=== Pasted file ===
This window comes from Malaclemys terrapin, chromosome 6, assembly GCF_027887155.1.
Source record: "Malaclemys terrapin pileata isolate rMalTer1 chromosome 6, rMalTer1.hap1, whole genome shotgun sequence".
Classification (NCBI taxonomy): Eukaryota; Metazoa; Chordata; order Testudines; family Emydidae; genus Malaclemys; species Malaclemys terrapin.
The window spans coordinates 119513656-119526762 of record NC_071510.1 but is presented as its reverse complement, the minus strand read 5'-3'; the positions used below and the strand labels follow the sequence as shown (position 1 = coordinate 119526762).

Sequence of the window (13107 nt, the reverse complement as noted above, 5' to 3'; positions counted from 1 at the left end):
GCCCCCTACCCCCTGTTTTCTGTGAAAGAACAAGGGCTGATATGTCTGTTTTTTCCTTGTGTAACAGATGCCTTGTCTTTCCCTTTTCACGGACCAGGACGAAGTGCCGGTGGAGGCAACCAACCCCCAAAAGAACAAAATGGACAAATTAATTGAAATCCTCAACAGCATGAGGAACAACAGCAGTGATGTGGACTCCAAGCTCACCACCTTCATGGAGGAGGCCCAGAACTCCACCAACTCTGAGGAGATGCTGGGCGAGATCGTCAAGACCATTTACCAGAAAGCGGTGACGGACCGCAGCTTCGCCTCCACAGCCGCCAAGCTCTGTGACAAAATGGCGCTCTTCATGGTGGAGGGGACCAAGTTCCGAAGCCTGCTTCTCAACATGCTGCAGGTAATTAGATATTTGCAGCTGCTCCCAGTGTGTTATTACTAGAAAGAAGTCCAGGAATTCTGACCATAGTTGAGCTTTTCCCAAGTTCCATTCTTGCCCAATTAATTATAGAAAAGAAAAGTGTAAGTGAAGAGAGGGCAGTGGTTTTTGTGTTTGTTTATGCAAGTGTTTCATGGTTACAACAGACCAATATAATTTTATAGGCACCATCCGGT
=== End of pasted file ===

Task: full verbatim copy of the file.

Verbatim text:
This window comes from Malaclemys terrapin, chromosome 6, assembly GCF_027887155.1.
Source record: "Malaclemys terrapin pileata isolate rMalTer1 chromosome 6, rMalTer1.hap1, whole genome shotgun sequence".
Classification (NCBI taxonomy): Eukaryota; Metazoa; Chordata; order Testudines; family Emydidae; genus Malaclemys; species Malaclemys terrapin.
The window spans coordinates 119513656-119526762 of record NC_071510.1 but is presented as its reverse complement, the minus strand read 5'-3'; the positions used below and the strand labels follow the sequence as shown (position 1 = coordinate 119526762).

Sequence of the window (13107 nt, the reverse complement as noted above, 5' to 3'; positions counted from 1 at the left end):
GCCCCCTACCCCCTGTTTTCTGTGAAAGAACAAGGGCTGATATGTCTGTTTTTTCCTTGTGTAACAGATGCCTTGTCTTTCCCTTTTCACGGACCAGGACGAAGTGCCGGTGGAGGCAACCAACCCCCAAAAGAACAAAATGGACAAATTAATTGAAATCCTCAACAGCATGAGGAACAACAGCAGTGATGTGGACTCCAAGCTCACCACCTTCATGGAGGAGGCCCAGAACTCCACCAACTCTGAGGAGATGCTGGGCGAGATCGTCAAGACCATTTACCAGAAAGCGGTGACGGACCGCAGCTTCGCCTCCACAGCCGCCAAGCTCTGTGACAAAATGGCGCTCTTCATGGTGGAGGGGACCAAGTTCCGAAGCCTGCTTCTCAACATGCTGCAGGTAATTAGATATTTGCAGCTGCTCCCAGTGTGTTATTACTAGAAAGAAGTCCAGGAATTCTGACCATAGTTGAGCTTTTCCCAAGTTCCATTCTTGCCCAATTAATTATAGAAAAGAAAAGTGTAAGTGAAGAGAGGGCAGTGGTTTTTGTGTTTGTTTATGCAAGTGTTTCATGGTTACAACAGACCAATATAATTTTATAGGCACCATCCGGT